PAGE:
‘Offshore investing’ is one of those terms that tends to set off immediate red flags whenever you hear it.
This practice has been continually demonised by western media sources, to the extent that we now automatically associate it with greedy investors rubbing their hands with glee as they stash ill-gotten gains in illegal companies, a fan whirring away above to protect them from the worst of the tropical heat.
In reality, this image is largely erroneous. Although it’s true that criminal enterprises have used offshore deals to their advantage, the majority of offshore investing is entirely legal, and indeed can have many benefits for those who indulge in it.
Put simply, offshore investing means nothing more complex than this: capitalising on investment strategies that put you at an advantage, but are only offered outside of your home country.
So, what are the pros and cons of offshore investing? We’ll start with the former…
One of the most common reasons for investors to place their money overseas is because of tax incentives offered by foreign governments. Favourable tax rates will often be set with the specific intention of attracting outside wealth. This is done to stimulate the economies of ‘tax havens’, which are often smaller nations, and benefits both the country as a whole and the individuals who invest there.
Usually, it is done by forming a corporation, which acts as a shell for accounts, and shields investors from the higher tax burdens they face at home. Because little to no business is actually done in these countries, little to no tax is imposed on the corporations. Although such practices may be morally questionable, they can be perfectly legal, and are utilised by many.
An added advantage is that many of these foreign companies then enjoy tax-exempt status when they in turn invest in western markets.
To combat this, however, many governments have refined their laws in recent years in an attempt to limit or close such loopholes. Indeed, a number have even begun to tax investors based on their worldwide income, which means that they have to be very careful that their activities do not fall into the category of tax evasion. The best way to do this is by consulting with a good lawyer at every step.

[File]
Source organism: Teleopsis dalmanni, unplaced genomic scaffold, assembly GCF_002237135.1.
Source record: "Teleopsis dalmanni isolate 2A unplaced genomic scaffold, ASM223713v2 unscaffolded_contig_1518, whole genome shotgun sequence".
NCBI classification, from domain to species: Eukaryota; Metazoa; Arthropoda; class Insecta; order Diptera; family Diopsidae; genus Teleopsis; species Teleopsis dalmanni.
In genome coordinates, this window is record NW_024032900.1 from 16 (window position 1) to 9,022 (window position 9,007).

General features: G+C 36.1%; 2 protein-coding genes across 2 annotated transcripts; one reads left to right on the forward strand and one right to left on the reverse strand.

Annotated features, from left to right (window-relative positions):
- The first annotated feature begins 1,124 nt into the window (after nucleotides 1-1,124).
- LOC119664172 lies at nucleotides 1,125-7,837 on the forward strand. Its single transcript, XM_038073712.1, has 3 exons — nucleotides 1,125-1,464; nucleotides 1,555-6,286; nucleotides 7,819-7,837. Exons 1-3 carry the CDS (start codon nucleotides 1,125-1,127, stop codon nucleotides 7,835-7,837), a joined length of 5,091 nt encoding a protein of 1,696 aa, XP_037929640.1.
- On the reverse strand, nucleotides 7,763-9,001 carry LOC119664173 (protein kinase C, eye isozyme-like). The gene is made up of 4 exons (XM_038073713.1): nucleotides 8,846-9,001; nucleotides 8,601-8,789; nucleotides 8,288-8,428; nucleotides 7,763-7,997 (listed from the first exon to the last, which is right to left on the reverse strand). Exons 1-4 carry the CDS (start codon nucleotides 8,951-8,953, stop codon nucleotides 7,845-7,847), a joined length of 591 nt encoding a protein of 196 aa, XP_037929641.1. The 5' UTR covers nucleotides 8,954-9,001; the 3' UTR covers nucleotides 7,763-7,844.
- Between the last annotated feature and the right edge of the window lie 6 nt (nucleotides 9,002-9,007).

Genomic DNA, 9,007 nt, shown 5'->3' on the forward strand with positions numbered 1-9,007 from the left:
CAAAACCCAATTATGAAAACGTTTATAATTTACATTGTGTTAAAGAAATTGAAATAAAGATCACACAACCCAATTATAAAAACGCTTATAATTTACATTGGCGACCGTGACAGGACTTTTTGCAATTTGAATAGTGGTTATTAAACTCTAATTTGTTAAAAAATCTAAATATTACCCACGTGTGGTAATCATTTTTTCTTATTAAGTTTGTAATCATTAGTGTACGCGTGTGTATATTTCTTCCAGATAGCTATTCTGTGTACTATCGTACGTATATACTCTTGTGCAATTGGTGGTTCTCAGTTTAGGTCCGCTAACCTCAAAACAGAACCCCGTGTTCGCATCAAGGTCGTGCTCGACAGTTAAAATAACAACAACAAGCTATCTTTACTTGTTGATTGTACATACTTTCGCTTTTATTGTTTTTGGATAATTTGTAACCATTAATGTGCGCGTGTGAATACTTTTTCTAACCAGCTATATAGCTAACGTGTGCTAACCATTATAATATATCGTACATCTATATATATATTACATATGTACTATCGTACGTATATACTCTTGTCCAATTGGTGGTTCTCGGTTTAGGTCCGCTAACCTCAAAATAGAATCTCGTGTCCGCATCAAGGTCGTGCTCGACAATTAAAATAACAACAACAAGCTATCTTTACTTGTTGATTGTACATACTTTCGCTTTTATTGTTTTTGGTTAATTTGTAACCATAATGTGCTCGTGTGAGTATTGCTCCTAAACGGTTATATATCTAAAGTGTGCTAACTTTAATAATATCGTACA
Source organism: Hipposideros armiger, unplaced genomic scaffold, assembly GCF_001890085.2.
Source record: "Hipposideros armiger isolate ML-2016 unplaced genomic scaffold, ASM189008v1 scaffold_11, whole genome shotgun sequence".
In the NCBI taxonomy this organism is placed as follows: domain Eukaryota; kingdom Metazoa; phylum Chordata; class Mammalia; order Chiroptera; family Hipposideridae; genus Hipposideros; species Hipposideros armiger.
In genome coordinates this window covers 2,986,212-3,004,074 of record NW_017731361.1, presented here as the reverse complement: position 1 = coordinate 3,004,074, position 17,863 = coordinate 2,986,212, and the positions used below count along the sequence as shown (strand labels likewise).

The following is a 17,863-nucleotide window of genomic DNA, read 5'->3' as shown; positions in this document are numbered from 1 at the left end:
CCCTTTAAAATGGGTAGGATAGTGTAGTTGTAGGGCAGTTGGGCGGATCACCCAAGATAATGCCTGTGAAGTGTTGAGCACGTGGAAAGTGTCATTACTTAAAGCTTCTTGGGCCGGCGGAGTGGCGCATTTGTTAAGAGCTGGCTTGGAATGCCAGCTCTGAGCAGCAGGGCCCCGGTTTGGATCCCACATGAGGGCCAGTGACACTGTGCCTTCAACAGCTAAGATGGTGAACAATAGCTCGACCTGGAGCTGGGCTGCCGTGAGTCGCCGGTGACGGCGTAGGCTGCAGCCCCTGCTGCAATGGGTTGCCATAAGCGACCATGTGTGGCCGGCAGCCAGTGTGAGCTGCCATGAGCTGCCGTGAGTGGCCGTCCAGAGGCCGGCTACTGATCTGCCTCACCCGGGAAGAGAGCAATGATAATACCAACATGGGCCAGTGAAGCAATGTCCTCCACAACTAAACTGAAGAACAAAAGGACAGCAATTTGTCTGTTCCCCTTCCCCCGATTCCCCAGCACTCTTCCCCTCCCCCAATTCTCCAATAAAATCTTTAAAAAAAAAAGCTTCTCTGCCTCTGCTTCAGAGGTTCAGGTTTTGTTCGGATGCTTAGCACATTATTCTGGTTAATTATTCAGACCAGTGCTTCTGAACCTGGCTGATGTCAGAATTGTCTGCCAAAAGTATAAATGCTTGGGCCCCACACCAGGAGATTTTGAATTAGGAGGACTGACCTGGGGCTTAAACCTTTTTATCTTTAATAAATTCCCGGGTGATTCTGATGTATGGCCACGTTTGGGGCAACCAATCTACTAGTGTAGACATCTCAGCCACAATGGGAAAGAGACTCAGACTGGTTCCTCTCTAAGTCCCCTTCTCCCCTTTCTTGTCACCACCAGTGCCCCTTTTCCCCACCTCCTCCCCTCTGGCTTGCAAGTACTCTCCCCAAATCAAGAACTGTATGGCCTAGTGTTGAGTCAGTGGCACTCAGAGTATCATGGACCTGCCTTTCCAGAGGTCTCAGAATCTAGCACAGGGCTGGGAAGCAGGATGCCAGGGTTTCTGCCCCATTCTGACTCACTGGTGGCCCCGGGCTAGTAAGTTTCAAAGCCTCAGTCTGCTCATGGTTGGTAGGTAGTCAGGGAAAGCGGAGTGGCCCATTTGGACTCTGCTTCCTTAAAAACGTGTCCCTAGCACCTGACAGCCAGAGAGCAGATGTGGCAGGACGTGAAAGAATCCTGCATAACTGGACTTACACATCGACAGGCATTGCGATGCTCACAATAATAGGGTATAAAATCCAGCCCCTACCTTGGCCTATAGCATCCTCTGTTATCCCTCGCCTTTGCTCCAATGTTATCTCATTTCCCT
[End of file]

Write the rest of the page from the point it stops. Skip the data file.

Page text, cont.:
Another reason that many turn to offshore investing is because it can be utilised as a form of asset protection. For those with a good deal of wealth, it can be prudent to transfer funds, through trusts, foundations, or corporations, from the individual to other legal entities. In doing so, it is possible to protect oneself from seizure or other domestic troubles in a way that is entirely above board.
An additional boon is that offshore jurisdictions will often have secrecy legislation. This can provide an individual with strict corporate and banking confidentiality, which in the case of those accumulating shares in a public company, for example, can have significant financial and legal advantages.
On a simpler level, offshore investing also has diversification benefits. These need little explanation, for where risks are lessened, profits are preserved, and the advantages of such are obvious.
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Of course, it is not all plain sailing, and as appealing as offshore investing can be, it’s important to understand its limitations.
Tightening Tax Laws
As we mentioned above, one of the key advantages of offshore investing is the tax benefits that often accompany it, yet these are not as attractive as they once were. Tax laws are being tightened all around the world, and major tax agencies are not ignorant of offshore strategies – or how to thwart them. Many have gone to pains to eradicate traditional means of tax avoidance, and as a result you have to be very careful about how you invest.
Thus, abiding by the legalities is essential. Although loopholes do exist, the legislation controlling them is ever evolving, and in order to avoid ending up on the wrong side of the law, legal advice is essential. Choose a good lawyer, talk through your plans with them step by step, and have them ensure that everything is fully above board before you find yourself involved in illegal activities.
Another point to be made is that offshore investing is not an economical option. Small time investors will find that it’s far beyond their means, and that offshore accounts are very expensive to set up. When these costs are coupled with the necessary legal fees, plus corporate and account registration charges, the overall total can grow alarmingly. In addition, some jurisdictions will require you to own a property in their dominion before they can allow you to have an account at all.
Accounts set up in the names of children or spouses can be beneficial for tax purposes, but they can also be devastating in the event of a breakup of the family unit. Investors are at risk of losing much, if not all, of their offshore investment in the settlement.
Properly utilised, offshore investing can have many advantages, yet it is not a simple solution to reducing your taxes. The legislation surrounding it is complex, and it’s essential that those who wish to become involved in it stay on the right side of the law at all times. If you have the means and the nous to give it a go, it’s worth looking into, but be aware that you’ll need to play by the rulebook from start to finish.